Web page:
Why skilled immigrant women continue to be shut out of B.C.’s booming tech sector

Experienced software engineer Shaimma Yehia, 40, hasn’t found a job since she migrated to Canada 6 years ago

Ron Sivorot, business director at Kennametal’s Langford site, the Greater Victoria facility that made a component being used on NASA’s Perseverance rover on Mars. (Jake Romphf, Black Press Media)
NASA’s Perseverance Mars rover digging in with B.C.-made part

Kennametal’s Langford plant’s tooth blank is helping the rover’s drill collect rock cores

A woman walks through Toronto’s financial district on Monday, July 30, 2018. A new poll suggests most Canadians believe there’s still a long way to go to achieve gender equality in this country. THE CANADIAN PRESS/Graeme Roy
Canadians, especially women, say gender equality not achieved in Canada: Poll

Poll results themselves underscore the challenge, with more men believing equality had been achieved

This image provided by Harpo Productions shows Meghan, The Duchess of Sussex, left, in conversation with Oprah Winfrey. (Joe Pugliese/Harpo Productions via AP)
Race, title and anguish: Meghan and Harry explain royal rift

Meghan said she struggled with concerns within the royal family about her son’s skin colour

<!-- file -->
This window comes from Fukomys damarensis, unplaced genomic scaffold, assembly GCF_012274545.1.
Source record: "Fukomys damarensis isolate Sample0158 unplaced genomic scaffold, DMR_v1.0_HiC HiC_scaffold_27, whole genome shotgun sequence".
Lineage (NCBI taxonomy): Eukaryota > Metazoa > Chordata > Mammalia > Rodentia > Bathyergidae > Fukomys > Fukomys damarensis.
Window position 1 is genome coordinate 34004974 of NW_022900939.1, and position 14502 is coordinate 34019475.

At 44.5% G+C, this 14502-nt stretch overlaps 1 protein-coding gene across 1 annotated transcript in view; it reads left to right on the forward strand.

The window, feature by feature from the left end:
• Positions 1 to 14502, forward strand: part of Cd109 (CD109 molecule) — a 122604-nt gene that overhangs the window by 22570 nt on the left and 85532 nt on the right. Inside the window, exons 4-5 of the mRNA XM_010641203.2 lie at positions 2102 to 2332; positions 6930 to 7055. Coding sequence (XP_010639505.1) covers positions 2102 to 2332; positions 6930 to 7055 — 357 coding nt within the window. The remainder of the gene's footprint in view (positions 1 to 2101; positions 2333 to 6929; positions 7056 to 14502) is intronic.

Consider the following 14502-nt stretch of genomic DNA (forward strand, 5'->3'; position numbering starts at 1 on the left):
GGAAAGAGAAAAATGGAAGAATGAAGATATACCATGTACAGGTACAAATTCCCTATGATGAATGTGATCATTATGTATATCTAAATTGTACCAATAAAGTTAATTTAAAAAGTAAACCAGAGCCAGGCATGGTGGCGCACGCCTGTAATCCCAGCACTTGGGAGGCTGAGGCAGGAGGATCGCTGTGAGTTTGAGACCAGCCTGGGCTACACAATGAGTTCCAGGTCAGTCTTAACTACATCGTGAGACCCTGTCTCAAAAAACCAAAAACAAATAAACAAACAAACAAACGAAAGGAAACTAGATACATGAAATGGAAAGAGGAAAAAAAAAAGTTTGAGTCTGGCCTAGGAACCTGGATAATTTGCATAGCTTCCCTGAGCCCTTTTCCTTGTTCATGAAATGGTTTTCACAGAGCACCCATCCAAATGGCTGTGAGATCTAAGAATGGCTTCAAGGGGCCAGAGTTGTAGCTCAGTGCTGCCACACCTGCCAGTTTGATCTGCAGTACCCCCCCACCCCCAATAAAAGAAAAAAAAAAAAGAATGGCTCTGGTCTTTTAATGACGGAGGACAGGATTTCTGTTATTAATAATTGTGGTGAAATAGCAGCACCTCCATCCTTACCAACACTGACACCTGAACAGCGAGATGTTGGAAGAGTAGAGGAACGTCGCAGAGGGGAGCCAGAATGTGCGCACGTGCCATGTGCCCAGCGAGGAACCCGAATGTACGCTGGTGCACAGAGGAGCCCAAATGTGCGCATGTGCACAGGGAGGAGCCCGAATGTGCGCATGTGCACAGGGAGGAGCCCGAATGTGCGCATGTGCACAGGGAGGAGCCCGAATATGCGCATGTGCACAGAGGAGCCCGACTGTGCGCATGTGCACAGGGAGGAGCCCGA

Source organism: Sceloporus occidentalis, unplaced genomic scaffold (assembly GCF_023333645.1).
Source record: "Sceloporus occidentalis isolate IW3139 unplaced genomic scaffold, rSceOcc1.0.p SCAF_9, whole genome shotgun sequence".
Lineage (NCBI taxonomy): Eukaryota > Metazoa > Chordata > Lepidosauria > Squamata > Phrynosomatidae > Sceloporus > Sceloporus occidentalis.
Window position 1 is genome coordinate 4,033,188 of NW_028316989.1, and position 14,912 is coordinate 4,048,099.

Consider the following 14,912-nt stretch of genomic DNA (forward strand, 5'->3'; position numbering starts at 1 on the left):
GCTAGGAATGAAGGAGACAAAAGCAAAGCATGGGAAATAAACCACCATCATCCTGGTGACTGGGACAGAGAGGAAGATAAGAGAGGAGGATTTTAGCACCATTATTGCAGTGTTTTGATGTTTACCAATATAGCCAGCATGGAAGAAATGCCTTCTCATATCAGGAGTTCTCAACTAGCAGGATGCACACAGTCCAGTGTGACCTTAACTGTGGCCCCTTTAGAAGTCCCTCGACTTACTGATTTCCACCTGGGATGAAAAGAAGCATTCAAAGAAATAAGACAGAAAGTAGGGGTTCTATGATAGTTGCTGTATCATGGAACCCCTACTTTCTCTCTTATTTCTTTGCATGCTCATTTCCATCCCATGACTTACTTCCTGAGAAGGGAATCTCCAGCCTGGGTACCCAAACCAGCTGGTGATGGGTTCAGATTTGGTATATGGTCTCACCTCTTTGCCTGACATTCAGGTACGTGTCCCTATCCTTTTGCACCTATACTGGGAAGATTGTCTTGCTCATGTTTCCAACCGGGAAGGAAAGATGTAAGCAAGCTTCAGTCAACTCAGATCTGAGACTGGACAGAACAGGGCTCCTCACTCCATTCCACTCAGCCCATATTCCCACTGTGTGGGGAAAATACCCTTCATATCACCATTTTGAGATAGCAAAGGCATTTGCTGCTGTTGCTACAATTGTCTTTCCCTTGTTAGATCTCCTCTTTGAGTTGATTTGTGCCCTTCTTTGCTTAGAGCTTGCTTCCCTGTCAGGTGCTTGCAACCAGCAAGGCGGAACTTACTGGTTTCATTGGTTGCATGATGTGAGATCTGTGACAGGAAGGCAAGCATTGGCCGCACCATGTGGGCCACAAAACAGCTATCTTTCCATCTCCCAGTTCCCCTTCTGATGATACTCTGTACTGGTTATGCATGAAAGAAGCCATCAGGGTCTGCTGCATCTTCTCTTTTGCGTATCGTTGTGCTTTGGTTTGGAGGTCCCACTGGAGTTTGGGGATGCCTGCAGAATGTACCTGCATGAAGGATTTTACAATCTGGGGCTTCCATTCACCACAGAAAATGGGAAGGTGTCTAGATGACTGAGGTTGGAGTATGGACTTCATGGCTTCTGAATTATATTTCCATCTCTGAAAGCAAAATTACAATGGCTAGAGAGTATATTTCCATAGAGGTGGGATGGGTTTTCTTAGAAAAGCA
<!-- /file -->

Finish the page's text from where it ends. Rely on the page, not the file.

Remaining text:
Const. Allan Young. Photo: Abbotsford Police Department
Manslaughter charge laid in Nelson death of Abbotsford police officer

Allan Young died after an incident in downtown Nelson last summer

(The Canadian Press)
‘Worse than Sept. 11, SARS and financial crisis combined’: Tourism industry in crisis

Travel services saw the biggest drop in active businesses with 31 per cent fewer firms operating

Pictures and notes in from friends and classmates make up a memorial in support and memory of Aubrey Berry, 4, and her sister Chloe, 6, during a vigil held at Willows Beach in Oak Bay, B.C., on December 30, 2017. THE CANADIAN PRESS/Chad Hipolito
Mother of slain daughters supports recent changes to Canada’s Divorce Act

Sarah Cotton-Elliott said she believed her children took a back seat to arranging equal parenting

Most Read